Bankruptcy cannot protect legal marijuana businesses

Bankruptcy courts are all federal, not state, entities

As the marijuana industry continues to grow, individuals and organizations that provide goods or services to cannabis-based businesses may face legal consequences few have considered.

While many individuals involved in marijuana businesses want little to no federal intervention when it comes to enforcement of laws, they may fail to understand the potential loss of the protections afforded under federal law, including bankruptcy.

Those involved in the marijuana industry — including those who lease space or sell equipment used in the production, distribution or sale of marijuana — may not be able to seek bankruptcy protection if their business fails. Federal bankruptcy courts — bankruptcy courts are federal, not state — cannot offer bankruptcy protection to debtors whose business activities constitute a federal crime. Federal criminal law creates challenges when marijuana businesses contemplate filing for bankruptcy protection, putting the companies themselves at risk, as well as anyone who does business with them.

 

Federal law

The Controlled Substances Act makes it illegal to “manufacture, distribute, or dispense, or possess with intent to manufacture, distribute or dispense, a controlled substance.” In addition, the Controlled Substances Act prohibits possession or distribution of “any equipment, chemical, product or material which may be used to manufacture a controlled substance … having reasonable cause to believe, that it will be used to manufacture a controlled substance.” As a result, it is illegal under federal law to sell any equipment that will be used to grow or process marijuana.

Marijuana businesses: Businesses directly involved in the marijuana industry cannot file for bankruptcy protection. Courts have held in order for a bankruptcy trustee to liquidate a growers’ assets, the trustee would violate federal law, meaning any payments made to a trustee pursuant to a bankruptcy of a marijuana business would be the product of a criminal enterprise in violation of federal law. Therefore, marijuana businesses cannot obtain bankruptcy relief.

– Landlords: Businesses that do not directly grow or distribute products containing cannabis can also be denied bankruptcy protection as a result of sales to marijuana businesses. In a recent case, a bankruptcy court dismissed a landlord’s bankruptcy petition because the landlord, a warehouse owner, rented space to a marijuana grower. Although the marijuana company was legal under Colorado law, the court held that the landlord had knowingly violated federal law and denied the landlord bankruptcy relief because the bankruptcy trustee would have been required to possess and administer assets in violation of federal law.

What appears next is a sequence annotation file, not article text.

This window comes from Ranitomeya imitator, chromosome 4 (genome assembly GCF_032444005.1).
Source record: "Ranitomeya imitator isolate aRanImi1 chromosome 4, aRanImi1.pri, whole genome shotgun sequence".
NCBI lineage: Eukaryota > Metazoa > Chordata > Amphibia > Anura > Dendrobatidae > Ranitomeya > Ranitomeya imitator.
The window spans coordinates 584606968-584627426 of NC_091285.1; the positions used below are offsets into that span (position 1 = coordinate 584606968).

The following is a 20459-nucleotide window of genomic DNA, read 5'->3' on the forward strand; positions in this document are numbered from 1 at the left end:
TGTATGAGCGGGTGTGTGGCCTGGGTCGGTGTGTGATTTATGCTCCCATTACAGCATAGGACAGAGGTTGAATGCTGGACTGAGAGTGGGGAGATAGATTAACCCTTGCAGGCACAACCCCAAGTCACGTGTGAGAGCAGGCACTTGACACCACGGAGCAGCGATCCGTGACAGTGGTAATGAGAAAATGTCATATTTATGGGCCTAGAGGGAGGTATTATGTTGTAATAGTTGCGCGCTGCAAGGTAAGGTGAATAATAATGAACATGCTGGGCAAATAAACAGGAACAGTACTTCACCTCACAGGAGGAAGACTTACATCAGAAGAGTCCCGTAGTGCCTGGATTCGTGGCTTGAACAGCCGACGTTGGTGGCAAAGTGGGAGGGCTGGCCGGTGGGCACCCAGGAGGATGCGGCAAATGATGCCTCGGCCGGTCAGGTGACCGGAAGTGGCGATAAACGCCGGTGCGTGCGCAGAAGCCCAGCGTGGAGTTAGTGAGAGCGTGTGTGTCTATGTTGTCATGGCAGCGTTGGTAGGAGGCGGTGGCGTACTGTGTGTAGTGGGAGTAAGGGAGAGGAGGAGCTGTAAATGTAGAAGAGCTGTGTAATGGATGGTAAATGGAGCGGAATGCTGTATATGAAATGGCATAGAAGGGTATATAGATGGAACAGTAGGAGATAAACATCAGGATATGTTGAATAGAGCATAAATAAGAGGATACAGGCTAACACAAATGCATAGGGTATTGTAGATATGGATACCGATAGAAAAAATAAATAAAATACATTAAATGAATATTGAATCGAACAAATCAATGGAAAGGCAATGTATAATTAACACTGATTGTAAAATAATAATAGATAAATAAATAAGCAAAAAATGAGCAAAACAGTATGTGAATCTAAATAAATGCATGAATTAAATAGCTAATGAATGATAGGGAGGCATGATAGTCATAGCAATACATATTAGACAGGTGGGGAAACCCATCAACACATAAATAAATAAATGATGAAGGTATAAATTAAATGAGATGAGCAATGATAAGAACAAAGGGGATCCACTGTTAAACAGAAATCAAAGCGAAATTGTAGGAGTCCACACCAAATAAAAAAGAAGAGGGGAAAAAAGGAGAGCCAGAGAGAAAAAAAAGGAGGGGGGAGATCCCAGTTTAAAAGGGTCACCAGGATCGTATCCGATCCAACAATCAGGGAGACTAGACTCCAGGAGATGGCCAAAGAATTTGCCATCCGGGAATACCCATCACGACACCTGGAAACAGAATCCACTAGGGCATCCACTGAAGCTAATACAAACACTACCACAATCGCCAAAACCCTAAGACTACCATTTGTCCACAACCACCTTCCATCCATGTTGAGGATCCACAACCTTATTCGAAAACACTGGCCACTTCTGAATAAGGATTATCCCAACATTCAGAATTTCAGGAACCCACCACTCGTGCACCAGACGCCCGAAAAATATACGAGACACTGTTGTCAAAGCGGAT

Gardening supplies: Another recent case in Colorado involved debtors that sold hydroponic and gardening-related supplies to marijuana and non-marijuana businesses. Although the equipment could be used for many crops, the expansion of indoor gardening supplies is largely dependent on the cannabis industry in Colorado. Although the court seemed reluctant to do so, it found that the debtors’ business violated the Controlled Substances Act because a portion of the equipment sold would be used to manufacture a controlled substance. The debtors participated in cannabis industry trade shows, gave away promotional materials associated with marijuana use, engaged in promotions with cannabis dispensaries and contributed prize money to “grow-offs.”

Selling hydroponic equipment did not demonstrate a specific intent to assist customers in violating federal law. However, the bankruptcy court found the debtors sold “equipment, chemical, product or material … knowing, intending, or having reasonable cause to believe, that it will be used to manufacture a controlled substance.” Because the equipment sold would be used to grow marijuana in violation of the Controlled Substances Act, the court dismissed the debtors’ bankruptcy petition.

 

A Note of Caution

Businesses that derive income from the sale of products used by marijuana businesses face significant risks and may be denied protection afforded debtors pursuant to the federal Bankruptcy Code. As long as the products sold could be used for growing marijuana, and the seller has “reasonable cause to believe” that products may be used to manufacture a controlled substance, the debtor will not be afforded bankruptcy protection.

As more cannabis-based businesses open, landlords, vendors, suppliers and others that do business with them must consider the potential risks of establishing business relationships with entities operating cannabis businesses in violation of federal criminal law, even if legal under state law.

 

Kenneth C. Pickering is a partner in Mirick O’Connell’s Business Litigation Group and chair of the firm’s Government Investigations Response and Compliance Team. He is a former special assistant district attorney and has tried more than 20 civil and criminal cases to verdict in Massachusetts and U.S. district courts. He has also represented clients in arbitration proceedings and has argued appeals in both state and federal appellate courts.

Angela J. Benoit is an associate in Mirick O’Connell’s Litigation Group. She focuses her practice on business and securities litigation and in representing clients in response to state and federal government investigations.

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